Victims of Financial Fraud (VOFF) spokesperson Paul Matters is accusing ASIC of having acted too slowly back in October 2009in freezing a Trio-related bank account that contained investors’ funds.
Speaking to members of VOFF on Friday, he produced what he said was the last bank statement for Astarra Capital – one of the superannuation funds that Trio Capital was trustee for – and claimed it showed that ASIC’s failure to act earlier resulted in more investors’ money being stolen. He said the statement showed almost $75m in the account as at 30 June 2009, and that ASIC froze the account only in October, at which point it contained no money.
VOFF members last week marched to the office of Member for Throsby Stephen Jones, who they have accused of being insensitive to victims in the Illawarra community that were denied access to a $55m compensation plan. They were delivering letters asking Jones to retract a statement he made to the press regarding the loss of funds from the Trio collapse.
Matters said the statement was disgraceful, false, and done for political purposes. “The Member for Throsby claims in the paper that the cause of all this is your decision to invest in Astarra. It’s like saying if you’re in a car accident and you’re hit by someone driving on the wrong side of the road who’s drunk, then you contributed to the accident because you bought the car and you were driving,” he said.
Matters claims that the bank statement is a “smoking gun” that proves a cover-up in the case. He called for a meeting with Jones to go through the information, and for Jones to withdraw the statements he made that were “against the good name” of investors.
frank smith on 25 Feb 2013 11:49 AM
I agree entirely with Simon's comments. There are many adviser's who have had their personal and professional lives ruined.
GAB on 25 Feb 2013 01:06 PM
There's this little old saying "you won't know an investment is bad until it goes bad". That alone is a reason why one should never invest too much money in one place. Now you'll still get those smart alec comments on here like "advisers and investors were idiots for recommending/using this or that and they clearly didn't understand that asset class was about to fail". Yet somehow the expert fund researchers didn't pick up on the flaws in many of the failed investments, neither did ASIC....but the smart alecs expect investors and advisers to fully predict a disaster and be able to avoid them. The 'know your product" rule...good luck with that one. Designed to shift the blame and liability to many an adviser.
Pat on 25 Feb 2013 05:30 PM
@GAB - do you mean the "expert" fund researchers who were paid by the fund managers for the products they were researching?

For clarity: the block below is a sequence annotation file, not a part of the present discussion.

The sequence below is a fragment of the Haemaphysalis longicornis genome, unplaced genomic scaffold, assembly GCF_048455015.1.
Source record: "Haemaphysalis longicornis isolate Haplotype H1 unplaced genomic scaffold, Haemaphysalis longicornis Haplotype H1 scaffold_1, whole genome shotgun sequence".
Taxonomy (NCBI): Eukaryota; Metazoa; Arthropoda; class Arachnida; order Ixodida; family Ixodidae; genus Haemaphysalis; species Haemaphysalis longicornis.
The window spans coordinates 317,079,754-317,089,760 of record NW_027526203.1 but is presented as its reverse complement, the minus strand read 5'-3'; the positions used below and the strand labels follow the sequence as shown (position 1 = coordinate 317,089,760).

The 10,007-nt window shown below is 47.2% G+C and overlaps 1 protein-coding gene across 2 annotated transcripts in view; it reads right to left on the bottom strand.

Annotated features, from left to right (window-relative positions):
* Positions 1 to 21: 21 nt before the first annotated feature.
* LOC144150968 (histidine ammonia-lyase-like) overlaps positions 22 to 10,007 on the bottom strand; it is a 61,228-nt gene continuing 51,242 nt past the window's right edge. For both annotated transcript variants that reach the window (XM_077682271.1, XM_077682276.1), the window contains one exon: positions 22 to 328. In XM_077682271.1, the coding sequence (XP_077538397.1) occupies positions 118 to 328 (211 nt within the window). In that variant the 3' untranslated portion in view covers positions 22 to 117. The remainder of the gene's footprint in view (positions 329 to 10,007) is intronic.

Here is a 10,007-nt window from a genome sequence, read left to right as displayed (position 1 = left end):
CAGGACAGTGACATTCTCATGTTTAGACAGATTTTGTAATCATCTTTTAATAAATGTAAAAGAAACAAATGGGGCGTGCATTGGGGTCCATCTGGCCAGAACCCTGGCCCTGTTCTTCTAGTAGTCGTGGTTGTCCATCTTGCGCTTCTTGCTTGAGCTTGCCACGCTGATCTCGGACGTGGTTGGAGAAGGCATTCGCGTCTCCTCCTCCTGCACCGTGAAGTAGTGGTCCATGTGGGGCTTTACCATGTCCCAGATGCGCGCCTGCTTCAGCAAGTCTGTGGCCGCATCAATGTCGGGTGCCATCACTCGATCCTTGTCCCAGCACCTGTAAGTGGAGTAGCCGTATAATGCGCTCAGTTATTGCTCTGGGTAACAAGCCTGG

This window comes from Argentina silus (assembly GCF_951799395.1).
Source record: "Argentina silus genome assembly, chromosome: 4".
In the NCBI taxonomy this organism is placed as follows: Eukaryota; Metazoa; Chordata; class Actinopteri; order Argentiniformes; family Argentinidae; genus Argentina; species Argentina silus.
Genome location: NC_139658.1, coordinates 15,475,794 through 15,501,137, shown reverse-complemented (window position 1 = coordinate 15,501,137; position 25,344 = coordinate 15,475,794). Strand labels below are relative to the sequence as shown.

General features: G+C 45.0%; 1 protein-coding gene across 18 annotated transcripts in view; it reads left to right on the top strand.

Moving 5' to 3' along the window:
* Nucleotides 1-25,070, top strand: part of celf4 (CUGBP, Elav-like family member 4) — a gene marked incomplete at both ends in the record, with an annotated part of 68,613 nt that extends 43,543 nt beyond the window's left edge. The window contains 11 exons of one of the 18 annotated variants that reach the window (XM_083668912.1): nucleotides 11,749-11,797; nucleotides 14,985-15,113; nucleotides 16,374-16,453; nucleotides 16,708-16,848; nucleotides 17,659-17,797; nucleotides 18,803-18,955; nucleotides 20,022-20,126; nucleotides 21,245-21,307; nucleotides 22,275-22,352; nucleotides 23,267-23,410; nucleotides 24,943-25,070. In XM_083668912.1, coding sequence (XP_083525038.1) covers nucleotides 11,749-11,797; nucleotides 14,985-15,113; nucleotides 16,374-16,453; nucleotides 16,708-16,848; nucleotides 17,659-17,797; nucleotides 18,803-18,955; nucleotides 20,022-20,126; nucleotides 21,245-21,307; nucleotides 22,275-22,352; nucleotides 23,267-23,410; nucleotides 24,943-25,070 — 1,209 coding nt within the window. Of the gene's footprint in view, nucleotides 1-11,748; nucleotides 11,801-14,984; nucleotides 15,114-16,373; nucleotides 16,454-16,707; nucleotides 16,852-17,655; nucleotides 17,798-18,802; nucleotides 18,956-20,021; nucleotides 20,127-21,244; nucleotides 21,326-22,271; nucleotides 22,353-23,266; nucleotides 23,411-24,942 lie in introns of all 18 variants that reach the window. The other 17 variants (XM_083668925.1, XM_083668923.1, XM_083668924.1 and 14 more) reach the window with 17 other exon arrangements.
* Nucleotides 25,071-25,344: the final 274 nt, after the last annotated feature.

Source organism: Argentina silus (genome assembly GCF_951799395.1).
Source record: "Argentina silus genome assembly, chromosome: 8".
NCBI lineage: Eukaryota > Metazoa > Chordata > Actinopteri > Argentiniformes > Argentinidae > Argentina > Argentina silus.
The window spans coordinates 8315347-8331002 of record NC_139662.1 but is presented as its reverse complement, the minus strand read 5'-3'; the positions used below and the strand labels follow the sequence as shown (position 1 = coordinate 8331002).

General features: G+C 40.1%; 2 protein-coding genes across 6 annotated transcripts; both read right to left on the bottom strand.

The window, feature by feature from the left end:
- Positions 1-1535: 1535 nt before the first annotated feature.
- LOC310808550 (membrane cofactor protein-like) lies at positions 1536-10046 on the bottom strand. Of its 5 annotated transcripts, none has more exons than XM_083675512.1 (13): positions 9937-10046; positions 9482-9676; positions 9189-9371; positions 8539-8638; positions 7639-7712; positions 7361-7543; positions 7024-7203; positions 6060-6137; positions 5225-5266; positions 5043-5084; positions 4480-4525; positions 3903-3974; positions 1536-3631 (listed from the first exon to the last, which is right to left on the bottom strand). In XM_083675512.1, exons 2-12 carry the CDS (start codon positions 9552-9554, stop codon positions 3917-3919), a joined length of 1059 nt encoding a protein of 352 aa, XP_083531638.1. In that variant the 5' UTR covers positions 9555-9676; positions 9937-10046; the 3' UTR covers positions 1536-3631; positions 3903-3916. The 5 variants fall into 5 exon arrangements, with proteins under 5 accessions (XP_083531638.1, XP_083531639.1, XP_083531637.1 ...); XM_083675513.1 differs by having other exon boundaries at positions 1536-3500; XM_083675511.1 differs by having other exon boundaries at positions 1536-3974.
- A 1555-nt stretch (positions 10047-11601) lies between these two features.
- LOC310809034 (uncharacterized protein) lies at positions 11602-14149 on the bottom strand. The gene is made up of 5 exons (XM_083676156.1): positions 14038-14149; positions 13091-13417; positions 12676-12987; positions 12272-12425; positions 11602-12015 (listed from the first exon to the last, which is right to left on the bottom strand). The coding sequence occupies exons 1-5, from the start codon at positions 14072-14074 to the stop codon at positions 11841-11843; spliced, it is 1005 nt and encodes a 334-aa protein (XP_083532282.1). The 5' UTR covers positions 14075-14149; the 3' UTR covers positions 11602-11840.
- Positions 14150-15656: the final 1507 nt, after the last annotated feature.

Or the "advisers" who were paid by the fund managers commissions to recommend their products?
Or the dealer groups who were paid "marketing fees" to recommend the products that failed. Oh, wait, the marketing fee had nothing to do with the sale of product, did it?
I have not heard anyone here say that predicting the disaster was expected. But, if you put money in a hedge fund, how will you know what is going on? How will you know under what conditions such an investment may fail. The advisers bought the spin "equity like returns with bond like volatility" without putting much more thought to it, apart from the commissions they were paid.
Matthew Ross on 25 Feb 2013 06:59 PM
Can anyone confirm or deny if Trio paid commissions to advisers or accountants?
Matthew Ross on 25 Feb 2013 07:09 PM
Just downloaded the 204 page Government report; it says high commissions were paid. This comment is simple and maybe somewhat ruthless, any investment that needs to provide an incentive for someone to recommend it has something wrong with from the word go. Any adviser that relies on commissions from investments is a fool, and unfortunately so is their client, from the word go.
John Hempton on 26 Feb 2013 07:01 AM
You kidding about the advisors aren't you? Astarra Trio was transparently fraudulent.
GAB on 26 Feb 2013 09:55 AM
Pat, commissions and entry fees always seem too high when an investment fails. Retail managed funds like Perpetual and Colonial charge 4% entry fee...have they blown up? A stack of failed managed funds used on platforms with no commission involved and they blew up. The rot starts at the top, and like you say, pay for ratings research, marketing fees, over-rides etc. All types of hedge funds out there...most the industry super funds use hedge funds and other alternatives, so does the Future Fund....i guess they got sucked in by the spin too. The whole GFC was created by fraud when you think about it...so why don't we all put in a claim for damages.
JD regional planner on 26 Feb 2013 12:08 PM
the parliamentary enquiry report quotes AIOFP CEO saying Seagrims arranged 0.2% margin for white labeling the Astarra product.they shifted $100m of client funds to it in a very short space of time, with their advisors then receiving normal advisor commissions on top of the dealer receiving the .2% margin plus a marketing allowance. The ASIC banning says they didnt disclose the 0.2 %, and also failed to provide some SOA's and undertake some fact finds.
Advisers may very well have been duped by the Astarra fraudsters, but did they put clients interests first? is there any fund you would ever contemplate shifting so many existing clients into under any circumstances ever?
Stephen Reed on 26 Feb 2013 04:48 PM
How is it that society has go to the point where investors do not believe that they have the ultimate responsibility for what they do (or parents teaching their kids to swim etc etc) - and that the rest of society should pay for their mistakes or losses. I have recently incurred considerable loss due to weather on my farm - will John Telford please compensdate me as the weather bureau was wrong with their forecast - he expects me to compensate him (via my taxes). Investment involves risk - which is what it is all about.